Emerging markets are a sell with the exception of China, said Jim Rogers, the chairman of New York-based Beeland Interests Inc.
“I’ve sold out of nearly all the emerging markets,” Rogers said “Right now, there are probably 10,000 young MBAs on aircrafts flying around from one emerging market to another, they’re all over-exploited, so I’ve sold out.”
The Morgan Stanley Capital International Emerging Markets Index (MSCI) has risen twice as fast as a measure of developed countries this year, as investors bet that sustained global economic growth and a surge in raw material prices will bolster profits. Shares in developing countries have outperformed since 2001.
The emerging markets index has jumped 17% in 2007, compared with the 8.2% gain in the MSCI World Index of developed economies. Benchmarks in markets including Brazil, China, India and Malaysia have all touched records this year.
“Valuations are not super-attractive as these markets have run up quite a lot,” said Christopher Wong, who helps manage $25 billion at Aberdeen Asset Management in Singapore. “If markets continue to go up like this, we do expect a correction.”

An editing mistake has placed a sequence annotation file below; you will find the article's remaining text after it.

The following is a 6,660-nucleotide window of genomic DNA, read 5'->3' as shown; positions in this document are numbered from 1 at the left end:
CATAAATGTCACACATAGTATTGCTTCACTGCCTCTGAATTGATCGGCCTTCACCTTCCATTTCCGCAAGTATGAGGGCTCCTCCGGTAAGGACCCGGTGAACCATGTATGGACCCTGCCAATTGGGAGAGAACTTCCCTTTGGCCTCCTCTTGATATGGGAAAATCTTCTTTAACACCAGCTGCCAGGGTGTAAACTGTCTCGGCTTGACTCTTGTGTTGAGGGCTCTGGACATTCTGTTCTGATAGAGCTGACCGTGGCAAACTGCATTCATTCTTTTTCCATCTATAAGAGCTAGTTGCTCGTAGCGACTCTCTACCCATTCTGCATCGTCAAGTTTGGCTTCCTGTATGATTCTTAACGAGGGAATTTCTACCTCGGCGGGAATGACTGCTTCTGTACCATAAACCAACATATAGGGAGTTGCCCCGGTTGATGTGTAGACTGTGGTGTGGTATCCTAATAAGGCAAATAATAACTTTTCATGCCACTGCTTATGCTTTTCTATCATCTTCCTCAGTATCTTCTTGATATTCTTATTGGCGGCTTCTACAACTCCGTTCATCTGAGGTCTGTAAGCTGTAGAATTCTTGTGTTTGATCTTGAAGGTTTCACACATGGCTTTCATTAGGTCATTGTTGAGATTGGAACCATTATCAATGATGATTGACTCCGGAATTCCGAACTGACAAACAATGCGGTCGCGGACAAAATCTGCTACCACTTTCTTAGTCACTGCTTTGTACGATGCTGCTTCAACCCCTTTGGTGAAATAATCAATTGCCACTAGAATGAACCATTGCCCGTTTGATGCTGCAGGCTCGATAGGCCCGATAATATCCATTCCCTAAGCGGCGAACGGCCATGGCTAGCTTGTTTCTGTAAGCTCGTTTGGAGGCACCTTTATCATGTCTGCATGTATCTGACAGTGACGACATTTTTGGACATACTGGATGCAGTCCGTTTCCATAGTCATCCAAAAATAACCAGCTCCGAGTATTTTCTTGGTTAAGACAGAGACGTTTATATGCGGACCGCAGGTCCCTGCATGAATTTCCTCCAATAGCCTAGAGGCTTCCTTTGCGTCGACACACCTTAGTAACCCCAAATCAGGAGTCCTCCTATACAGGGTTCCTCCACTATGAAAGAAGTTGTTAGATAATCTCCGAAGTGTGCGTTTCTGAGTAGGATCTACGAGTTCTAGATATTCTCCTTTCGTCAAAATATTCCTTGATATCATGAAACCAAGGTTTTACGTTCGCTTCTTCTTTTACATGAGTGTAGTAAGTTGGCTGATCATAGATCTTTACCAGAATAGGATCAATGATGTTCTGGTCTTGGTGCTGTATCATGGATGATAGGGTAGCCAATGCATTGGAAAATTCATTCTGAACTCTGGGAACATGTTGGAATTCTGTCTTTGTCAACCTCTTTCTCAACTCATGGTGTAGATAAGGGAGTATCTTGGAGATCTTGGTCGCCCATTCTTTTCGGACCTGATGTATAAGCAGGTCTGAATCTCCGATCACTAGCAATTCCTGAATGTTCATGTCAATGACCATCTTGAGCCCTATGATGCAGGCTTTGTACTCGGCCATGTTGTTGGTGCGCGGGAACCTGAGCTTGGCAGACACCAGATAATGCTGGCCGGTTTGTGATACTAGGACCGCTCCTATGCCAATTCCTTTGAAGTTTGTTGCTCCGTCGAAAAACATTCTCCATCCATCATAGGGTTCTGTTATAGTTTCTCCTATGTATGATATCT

Bailing out: James Rogers, chairman of Beeland Interests Inc.
Rogers, who predicted the start of a commodities rally in 1999, didn’t identify which markets he had sold, or which assets. He also said he was bullish on agricultural commodities, gold, and water companies.
The International Monetary Fund (IMF) in April forecast that the world economy is expected to grow 4.9% this year, as expansion in developing nations helps to offset a slowdown in the US.
China, the world’s fastest growing major economy, is estimated to grow 10% this year, while India’s economy may expand 8.4%, the IMF said.
“The only one I didn’t sell was China,” said Rogers. “I don’t ever want to sell China, but if China doubles again this year, then it’s a full-fledged bubble and I’ll have to sell.”
China’s benchmark CSI 300 Index fell 4.2% last month, its first monthly decline since July 2006. Still, the index almost doubled in the first five months of this year, building on a 121% advance in 2006.
Those gains have helped make China the world’s most expensive major stock market. The CSI 300 is valued at about 41 times earnings, about twice as much as the MSCI Asia Pacific Index. The Standard & Poor’s 500 Index is worth 18 times earnings, while Europe’s Dow Jones Stoxx 600 Index is valued at about 15 times.
Still, concerns that emerging markets are overvalued may be slowing investors’ enthusiasm.
Glenys Sim in Singapore contributed to this story